From failure to following
Peter and Paul in their own ways have to learn from failure. In their own ways they have to realise what it means to follow the right way: to follow in the footsteps of Jesus. By the time these early apostles have told their stories many times and these stories begin to form part of the greater story told in and through the Church, two of the great rituals of Christianity are already beginning to emerge: baptism and the eucharist. Baptism is the beginning of life in Christ and the eucharist is the way in which that life is nurtured. Paul is baptised by Ananias when the scales fall from his eyes – when the way to Damascus ceases to be a pursuit of Jesus’ followers and begins to be a pilgrimage with Jesus.

The simple breakfast by the lake is a type of eucharist. Notice how John says, “Jesus took bread and gave it to them,” not simply that Jesus gave them some bread. Taking and giving was the action of Jesus at the Last Supper. Jesus also invites the fishermen to bring what they have to offer – the fish they have just caught through the provision of the miracle. In the eucharist we bring what we have to offer and God transforms it. God is the host, inviting us to join him in a sacred meal. Peter and Paul are pillars of the early Church, but we often think of them as rivals. They clash, have different approaches, are very different men, but they are complementary: baptism and eucharist are all part of the life of the Church.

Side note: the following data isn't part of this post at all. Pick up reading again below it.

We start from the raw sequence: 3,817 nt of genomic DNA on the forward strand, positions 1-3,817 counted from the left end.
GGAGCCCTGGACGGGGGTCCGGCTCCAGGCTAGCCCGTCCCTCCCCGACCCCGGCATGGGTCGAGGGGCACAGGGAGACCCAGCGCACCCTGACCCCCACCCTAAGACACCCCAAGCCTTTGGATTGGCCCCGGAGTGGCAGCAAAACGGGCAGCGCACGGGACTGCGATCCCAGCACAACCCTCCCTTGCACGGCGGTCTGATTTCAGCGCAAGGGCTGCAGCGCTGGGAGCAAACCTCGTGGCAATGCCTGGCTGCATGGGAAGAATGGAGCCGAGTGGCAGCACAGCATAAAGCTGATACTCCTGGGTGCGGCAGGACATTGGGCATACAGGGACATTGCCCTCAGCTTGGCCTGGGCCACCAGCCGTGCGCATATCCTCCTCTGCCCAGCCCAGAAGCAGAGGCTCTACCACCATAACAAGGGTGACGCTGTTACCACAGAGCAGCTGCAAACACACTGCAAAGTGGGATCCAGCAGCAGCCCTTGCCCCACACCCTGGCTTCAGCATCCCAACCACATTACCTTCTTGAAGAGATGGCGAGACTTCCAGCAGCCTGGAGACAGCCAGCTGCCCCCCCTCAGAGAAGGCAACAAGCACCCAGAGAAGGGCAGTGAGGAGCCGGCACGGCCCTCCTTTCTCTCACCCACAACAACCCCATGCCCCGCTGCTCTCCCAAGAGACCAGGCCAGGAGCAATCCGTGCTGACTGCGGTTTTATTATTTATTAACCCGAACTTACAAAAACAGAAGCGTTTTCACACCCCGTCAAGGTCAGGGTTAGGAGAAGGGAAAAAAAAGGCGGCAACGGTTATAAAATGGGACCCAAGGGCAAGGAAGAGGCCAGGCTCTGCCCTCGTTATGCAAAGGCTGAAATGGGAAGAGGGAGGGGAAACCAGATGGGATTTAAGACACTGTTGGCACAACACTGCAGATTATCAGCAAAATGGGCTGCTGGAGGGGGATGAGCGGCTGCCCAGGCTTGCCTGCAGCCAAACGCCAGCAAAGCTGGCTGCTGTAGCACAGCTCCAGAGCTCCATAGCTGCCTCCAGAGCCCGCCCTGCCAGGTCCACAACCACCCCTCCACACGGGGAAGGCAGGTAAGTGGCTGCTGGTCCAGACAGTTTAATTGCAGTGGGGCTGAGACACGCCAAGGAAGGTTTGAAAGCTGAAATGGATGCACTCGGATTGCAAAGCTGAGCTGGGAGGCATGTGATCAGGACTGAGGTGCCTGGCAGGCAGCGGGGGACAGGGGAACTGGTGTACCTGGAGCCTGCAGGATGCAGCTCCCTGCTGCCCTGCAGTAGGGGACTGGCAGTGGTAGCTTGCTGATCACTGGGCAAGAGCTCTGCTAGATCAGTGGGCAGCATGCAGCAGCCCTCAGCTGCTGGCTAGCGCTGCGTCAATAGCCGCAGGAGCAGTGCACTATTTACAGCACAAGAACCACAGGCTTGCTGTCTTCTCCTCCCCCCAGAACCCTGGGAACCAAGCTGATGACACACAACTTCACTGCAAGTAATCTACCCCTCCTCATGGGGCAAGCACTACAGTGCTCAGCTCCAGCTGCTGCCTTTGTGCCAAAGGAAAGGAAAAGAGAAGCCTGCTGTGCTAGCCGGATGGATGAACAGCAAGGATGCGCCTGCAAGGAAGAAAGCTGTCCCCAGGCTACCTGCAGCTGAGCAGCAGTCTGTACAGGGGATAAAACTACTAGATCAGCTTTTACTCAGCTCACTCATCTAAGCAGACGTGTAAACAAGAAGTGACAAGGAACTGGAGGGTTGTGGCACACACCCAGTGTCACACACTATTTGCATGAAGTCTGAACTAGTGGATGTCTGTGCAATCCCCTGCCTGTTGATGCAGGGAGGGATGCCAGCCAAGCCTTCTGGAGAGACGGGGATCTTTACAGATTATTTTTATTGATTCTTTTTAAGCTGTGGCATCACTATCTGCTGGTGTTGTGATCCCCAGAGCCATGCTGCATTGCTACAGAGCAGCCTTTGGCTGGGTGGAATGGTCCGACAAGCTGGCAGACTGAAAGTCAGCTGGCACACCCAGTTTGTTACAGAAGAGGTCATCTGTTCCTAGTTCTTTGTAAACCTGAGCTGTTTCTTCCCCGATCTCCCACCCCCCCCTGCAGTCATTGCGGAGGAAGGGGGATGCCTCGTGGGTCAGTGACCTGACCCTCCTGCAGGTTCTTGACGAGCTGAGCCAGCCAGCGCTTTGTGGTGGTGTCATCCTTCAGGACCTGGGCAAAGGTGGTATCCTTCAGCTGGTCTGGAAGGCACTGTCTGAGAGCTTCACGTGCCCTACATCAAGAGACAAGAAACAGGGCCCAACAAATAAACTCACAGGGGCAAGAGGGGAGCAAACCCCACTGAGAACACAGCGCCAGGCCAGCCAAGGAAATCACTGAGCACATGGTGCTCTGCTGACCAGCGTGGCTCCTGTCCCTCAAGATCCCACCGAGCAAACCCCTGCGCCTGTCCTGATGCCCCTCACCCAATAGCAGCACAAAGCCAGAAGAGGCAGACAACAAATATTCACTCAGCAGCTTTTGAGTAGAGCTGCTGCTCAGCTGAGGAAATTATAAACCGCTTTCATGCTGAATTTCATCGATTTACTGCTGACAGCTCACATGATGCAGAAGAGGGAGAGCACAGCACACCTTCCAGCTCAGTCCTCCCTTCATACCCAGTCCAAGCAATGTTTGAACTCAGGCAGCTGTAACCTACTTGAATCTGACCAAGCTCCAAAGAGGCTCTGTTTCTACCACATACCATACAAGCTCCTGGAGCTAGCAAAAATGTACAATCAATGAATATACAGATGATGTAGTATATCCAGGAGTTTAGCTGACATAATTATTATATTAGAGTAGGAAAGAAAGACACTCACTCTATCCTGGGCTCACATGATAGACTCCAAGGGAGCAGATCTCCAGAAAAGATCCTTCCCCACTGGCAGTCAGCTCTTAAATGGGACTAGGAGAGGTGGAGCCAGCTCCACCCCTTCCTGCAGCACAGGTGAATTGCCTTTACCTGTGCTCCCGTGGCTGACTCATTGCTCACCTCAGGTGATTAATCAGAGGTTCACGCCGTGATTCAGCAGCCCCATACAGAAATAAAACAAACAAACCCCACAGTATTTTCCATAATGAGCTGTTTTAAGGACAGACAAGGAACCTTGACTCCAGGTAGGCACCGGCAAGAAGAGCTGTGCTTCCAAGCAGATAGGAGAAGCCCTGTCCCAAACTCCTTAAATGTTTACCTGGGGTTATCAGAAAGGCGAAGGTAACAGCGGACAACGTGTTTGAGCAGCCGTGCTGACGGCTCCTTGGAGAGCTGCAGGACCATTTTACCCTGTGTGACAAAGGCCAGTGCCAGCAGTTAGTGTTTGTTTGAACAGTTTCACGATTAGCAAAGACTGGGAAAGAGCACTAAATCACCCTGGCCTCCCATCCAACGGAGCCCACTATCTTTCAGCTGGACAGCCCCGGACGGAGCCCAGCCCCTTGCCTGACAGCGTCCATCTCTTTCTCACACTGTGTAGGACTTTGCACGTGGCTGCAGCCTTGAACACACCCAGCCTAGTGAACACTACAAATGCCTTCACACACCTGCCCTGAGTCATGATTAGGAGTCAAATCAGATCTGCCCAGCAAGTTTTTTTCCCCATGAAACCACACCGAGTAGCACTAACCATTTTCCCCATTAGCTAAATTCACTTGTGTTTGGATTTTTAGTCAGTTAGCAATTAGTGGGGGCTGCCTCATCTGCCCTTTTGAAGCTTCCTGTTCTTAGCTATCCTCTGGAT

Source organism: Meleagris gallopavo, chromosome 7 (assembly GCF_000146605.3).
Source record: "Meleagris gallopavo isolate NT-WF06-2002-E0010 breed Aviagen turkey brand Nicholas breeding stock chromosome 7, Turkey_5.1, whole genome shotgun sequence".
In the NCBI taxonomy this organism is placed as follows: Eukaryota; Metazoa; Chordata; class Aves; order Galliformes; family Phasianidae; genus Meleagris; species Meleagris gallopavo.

Encounter with the risen Lord